The U.S. House Subcommittee on Commerce, Manufacturing, and Trade recently held a hearing on draft legislation that would revise the Consumer Product Safety Improvement Act (CPSIA) of 2008. Seeking to give the Consumer Product Safety Commission “greater flexibility to regulate based on risk and to reduce unnecessary regulatory burdens on businesses while maintaining strong safety protections,” the proposal could amend controversial lead and phthalate content requirements for certain children’s products.
In remarks during the April 7, 2011, hearing, subcommittee chair Mary Bono Mack (R-Calif.) said that the proposal’s “fundamental premise is that the commission can actually protect consumers far better when it is allowed to set priorities and regulate based on risk. Where possible, we should spare the commission from having to make time-consuming, case-by-case determinations, and let it spend more time on bigger problems.” For example, Bono Mack said the draft legislation (i) “leaves open the age for defining the term ‘children’s product’” in an attempt to determine which products intended for use by children should be subject to more stringent lead and phthalate mandates; (ii) “gives the commission the discretion to decide what standards should require third-party testing”; (iii) “gives the commission new authority and flexibility to require testing for only some portions of a standard or only for certain classes of products”; (iv) “spells out in greater detail who can submit reports of harm for the public portions” on CPSC’s new public database; and (v) “strengthens the commission’s authority to investigate complaints.”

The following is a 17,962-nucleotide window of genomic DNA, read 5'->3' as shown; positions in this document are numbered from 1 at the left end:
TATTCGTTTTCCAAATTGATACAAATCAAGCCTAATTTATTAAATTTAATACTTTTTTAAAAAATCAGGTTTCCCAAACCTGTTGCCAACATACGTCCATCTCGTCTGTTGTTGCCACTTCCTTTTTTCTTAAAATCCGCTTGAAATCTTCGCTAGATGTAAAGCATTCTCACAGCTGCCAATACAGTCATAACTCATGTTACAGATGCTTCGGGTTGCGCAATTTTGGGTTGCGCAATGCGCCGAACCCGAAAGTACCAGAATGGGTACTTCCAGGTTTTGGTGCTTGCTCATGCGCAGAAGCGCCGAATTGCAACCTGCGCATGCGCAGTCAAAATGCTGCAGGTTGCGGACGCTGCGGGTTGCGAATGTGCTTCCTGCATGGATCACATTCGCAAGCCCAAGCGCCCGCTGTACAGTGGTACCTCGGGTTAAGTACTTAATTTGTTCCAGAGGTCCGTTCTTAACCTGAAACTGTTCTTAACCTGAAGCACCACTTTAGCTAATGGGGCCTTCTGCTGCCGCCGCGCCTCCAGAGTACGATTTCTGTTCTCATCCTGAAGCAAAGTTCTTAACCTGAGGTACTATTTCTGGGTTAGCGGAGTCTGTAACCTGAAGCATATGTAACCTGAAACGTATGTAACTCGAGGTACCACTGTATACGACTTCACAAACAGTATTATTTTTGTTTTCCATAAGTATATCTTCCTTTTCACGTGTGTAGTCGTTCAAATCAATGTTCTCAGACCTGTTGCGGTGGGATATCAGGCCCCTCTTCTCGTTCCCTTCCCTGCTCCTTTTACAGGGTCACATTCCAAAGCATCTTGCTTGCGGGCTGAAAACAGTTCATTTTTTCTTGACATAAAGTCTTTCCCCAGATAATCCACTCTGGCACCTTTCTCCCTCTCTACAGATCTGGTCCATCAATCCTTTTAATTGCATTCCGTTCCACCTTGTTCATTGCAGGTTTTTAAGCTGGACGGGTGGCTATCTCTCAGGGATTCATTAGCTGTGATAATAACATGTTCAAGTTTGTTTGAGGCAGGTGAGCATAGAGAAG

“Congress must move quickly, too, because the clock is ticking—unless we act soon, the 100 ppm (part per million) lead limit will take effect retroactively in August and once again millions of dollars worth of products will become illegal to sell, donate or export,” Bono Mack said. A number of witnesses representing industry and public-health interests testified during the hearing. The former were united in their opposition to the CPSIA, noting its failure to make allowances for small businesses or to give the agency discretion in its application. They claimed that businesses are already closing because of the law’s requirements. An American Academy of Pediatrics representative endorsed the current law and urged the subcommittee not to roll back any of its protections.